Separately published from the March 2022 GIE, Morningstar issued a short, related paper, Global Investor Experience Methodology: Fees and Expenses (“Methodology”, published 30 March 2022) on the methodology used to underpin the GIE’s findings and conclusions.  It is useful to read this paper in conjunction with the GIE, not least because its list of the six survey questions that were asked across 26 countries reflects some key concerns of the FMA’s Guidance.   

Tellingly, the questions focus on “retrocessions” and performance fees, which are treated by Morningstar as potentially detracting from investor experience with managed funds.  In New Zealand, the term retrocession is not commonly used to describe managed fund fees, but the most typical examples found here are investment entry or exit fees, embedded trail commissions, and bundled advice fees paid out by fund managers to compensate distributors of their investment products such as banks and financial advisers. 

Morningstar’s six survey questions are as follows:

  1. Are all sales loads and breakpoints fixed, or are loads negotiable?
  2. Are funds permitted to charge asymmetrical* performance fees?
  3. Do fund documents disclose the relevant terms of the performance fee such that an investor can accurately estimate expenses?
  4. Is it common for investors to pay for advice outside of commissions and expenses?
  5. When purchasing funds without advice, are investors able to easily buy funds without loads?
  6. When purchasing funds without advice, are investors able to easily buy funds without trail commissions?

*Asymmetrical performance fees are defined by Morningstar in its GIE as “meaning that funds can charge additional fees for outperformance, without an equal reduction in fees for underperformance” (GIE, p. 42, in explicit reference to New Zealand).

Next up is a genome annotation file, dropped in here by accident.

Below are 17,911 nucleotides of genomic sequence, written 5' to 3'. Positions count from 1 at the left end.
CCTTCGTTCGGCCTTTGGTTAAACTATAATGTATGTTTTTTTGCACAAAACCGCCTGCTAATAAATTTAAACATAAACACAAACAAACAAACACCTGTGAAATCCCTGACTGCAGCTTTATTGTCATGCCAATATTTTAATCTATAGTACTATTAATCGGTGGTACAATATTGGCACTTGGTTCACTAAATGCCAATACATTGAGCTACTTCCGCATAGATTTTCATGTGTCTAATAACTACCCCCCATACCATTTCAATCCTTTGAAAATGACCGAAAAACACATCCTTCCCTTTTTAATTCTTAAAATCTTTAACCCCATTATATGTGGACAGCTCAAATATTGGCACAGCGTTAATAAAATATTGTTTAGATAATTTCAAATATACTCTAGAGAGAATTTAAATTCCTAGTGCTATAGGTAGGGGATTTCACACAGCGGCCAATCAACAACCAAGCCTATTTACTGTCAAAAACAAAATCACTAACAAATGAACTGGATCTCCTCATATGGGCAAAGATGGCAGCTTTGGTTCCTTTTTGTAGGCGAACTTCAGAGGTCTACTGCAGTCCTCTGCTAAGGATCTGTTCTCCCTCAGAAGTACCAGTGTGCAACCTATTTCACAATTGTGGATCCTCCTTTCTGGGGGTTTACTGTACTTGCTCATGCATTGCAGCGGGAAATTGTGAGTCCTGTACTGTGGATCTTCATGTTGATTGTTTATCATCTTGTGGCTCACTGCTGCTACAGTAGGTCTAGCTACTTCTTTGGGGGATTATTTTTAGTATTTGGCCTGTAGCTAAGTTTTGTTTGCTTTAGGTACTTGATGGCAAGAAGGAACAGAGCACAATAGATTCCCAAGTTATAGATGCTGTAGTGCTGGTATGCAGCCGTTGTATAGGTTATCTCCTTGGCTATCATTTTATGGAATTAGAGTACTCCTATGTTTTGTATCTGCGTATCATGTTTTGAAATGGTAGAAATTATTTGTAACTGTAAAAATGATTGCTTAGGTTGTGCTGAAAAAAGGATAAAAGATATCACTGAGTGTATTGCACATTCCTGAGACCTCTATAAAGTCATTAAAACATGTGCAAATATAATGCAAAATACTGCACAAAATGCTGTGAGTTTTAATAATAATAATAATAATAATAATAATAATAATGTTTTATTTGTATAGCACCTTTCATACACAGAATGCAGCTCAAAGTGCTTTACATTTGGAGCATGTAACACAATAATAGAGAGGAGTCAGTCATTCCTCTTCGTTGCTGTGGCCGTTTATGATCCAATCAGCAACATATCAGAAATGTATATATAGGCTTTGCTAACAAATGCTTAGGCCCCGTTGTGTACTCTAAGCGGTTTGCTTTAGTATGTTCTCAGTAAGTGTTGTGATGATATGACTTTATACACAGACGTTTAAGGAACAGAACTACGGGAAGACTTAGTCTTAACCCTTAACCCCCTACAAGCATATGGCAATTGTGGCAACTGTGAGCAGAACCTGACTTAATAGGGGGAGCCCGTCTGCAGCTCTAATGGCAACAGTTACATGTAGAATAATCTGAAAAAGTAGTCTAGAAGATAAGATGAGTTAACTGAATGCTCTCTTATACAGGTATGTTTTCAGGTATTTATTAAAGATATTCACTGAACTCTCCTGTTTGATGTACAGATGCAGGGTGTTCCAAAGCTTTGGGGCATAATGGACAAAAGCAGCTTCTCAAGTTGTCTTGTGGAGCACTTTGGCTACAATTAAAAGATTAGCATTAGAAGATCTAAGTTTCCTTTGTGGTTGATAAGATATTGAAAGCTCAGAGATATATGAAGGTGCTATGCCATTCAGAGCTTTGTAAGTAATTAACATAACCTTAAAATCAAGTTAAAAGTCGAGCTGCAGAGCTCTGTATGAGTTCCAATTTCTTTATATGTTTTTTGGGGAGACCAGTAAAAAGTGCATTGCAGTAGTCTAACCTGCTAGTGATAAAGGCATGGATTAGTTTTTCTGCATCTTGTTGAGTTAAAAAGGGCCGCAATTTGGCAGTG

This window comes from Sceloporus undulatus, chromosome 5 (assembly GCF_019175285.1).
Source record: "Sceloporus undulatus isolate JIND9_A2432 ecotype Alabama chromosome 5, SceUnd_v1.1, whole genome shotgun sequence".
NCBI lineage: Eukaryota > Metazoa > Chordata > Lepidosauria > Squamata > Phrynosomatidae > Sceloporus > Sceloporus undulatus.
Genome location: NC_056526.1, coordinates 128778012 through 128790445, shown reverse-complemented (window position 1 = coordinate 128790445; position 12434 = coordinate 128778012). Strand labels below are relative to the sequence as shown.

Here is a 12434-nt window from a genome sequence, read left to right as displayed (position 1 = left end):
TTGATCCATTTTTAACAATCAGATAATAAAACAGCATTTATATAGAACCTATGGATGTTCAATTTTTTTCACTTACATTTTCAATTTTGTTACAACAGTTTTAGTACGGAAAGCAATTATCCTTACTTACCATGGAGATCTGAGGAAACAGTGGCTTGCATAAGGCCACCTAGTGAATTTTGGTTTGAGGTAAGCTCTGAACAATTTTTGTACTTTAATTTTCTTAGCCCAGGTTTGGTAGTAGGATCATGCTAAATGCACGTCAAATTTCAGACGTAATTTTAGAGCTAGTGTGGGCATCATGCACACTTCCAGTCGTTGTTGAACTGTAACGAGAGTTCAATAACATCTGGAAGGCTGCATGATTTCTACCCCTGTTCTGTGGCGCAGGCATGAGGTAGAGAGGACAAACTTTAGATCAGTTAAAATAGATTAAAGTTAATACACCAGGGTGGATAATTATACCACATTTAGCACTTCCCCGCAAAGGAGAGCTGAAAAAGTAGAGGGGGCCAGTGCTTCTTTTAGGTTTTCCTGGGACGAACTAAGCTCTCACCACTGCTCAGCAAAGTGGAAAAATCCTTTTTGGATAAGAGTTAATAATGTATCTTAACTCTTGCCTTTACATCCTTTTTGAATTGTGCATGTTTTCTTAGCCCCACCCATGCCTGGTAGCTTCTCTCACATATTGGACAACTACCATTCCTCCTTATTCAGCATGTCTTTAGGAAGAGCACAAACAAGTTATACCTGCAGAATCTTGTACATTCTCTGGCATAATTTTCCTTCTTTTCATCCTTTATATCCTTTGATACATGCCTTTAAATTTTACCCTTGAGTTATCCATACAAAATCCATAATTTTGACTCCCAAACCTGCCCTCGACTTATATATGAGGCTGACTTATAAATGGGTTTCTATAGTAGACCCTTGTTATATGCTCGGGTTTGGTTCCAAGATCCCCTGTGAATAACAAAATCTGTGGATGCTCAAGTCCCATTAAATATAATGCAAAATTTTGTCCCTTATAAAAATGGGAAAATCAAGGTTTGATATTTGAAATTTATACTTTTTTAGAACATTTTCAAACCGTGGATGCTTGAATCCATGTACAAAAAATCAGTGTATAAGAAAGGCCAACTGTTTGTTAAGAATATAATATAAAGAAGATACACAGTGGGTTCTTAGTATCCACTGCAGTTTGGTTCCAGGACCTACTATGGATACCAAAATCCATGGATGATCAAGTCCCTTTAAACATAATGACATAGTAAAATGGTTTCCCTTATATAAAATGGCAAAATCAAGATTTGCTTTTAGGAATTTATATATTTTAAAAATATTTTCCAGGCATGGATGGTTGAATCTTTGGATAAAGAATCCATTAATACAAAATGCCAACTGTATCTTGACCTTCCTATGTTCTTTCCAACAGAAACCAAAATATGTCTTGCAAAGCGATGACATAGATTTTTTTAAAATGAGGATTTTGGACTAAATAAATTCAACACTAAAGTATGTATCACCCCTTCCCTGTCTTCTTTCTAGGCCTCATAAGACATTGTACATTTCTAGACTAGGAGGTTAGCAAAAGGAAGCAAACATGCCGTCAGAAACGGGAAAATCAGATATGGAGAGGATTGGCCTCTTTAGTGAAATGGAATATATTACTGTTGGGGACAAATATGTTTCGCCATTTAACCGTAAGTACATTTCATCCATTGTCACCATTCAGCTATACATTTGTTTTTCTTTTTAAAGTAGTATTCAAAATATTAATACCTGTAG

(Methodology, p. 1)

These questions pose a shortlist of fees earmarked for fund managers to self-reward their own performance in generating managed fund returns (questions 3 and 4) and to pay sales and support incentives to their fund distributors (questions 1, 2, 5, 6).  Based upon the collective responses to these questions across 26 countries, Morningstar has generated its GIE for 2022.  As an overall observation, the presence of loads, performance fees and retrocessions is regarded by Morningstar as a negative, particularly when compared with no-load, no-retrocession exchange traded funds (“ETFs”).

The GIE is a substantial report and there is only limited space available in this article to analyse what it states in its entirety.  However, some of the report’s high-level observations are particularly noteworthy.  Overall, in most of the 26 countries surveyed, managed fund fees have been reduced since 2019.  Retail investors have been migrating their money towards lower-cost managed funds as the long-term investment returns importance of minimising fee impacts has become more widely understood.  Some countries (Australia, India and the Netherlands) have effectively banned front load fees and trail commissions. Trends towards retail investor DIY and fee-based financial advice (Australia, US) have stimulated rising consumer demand for low-cost passive funds such as ETFs that do not have load, trail commission, or advice fee charges embedded within the cost of investing into them.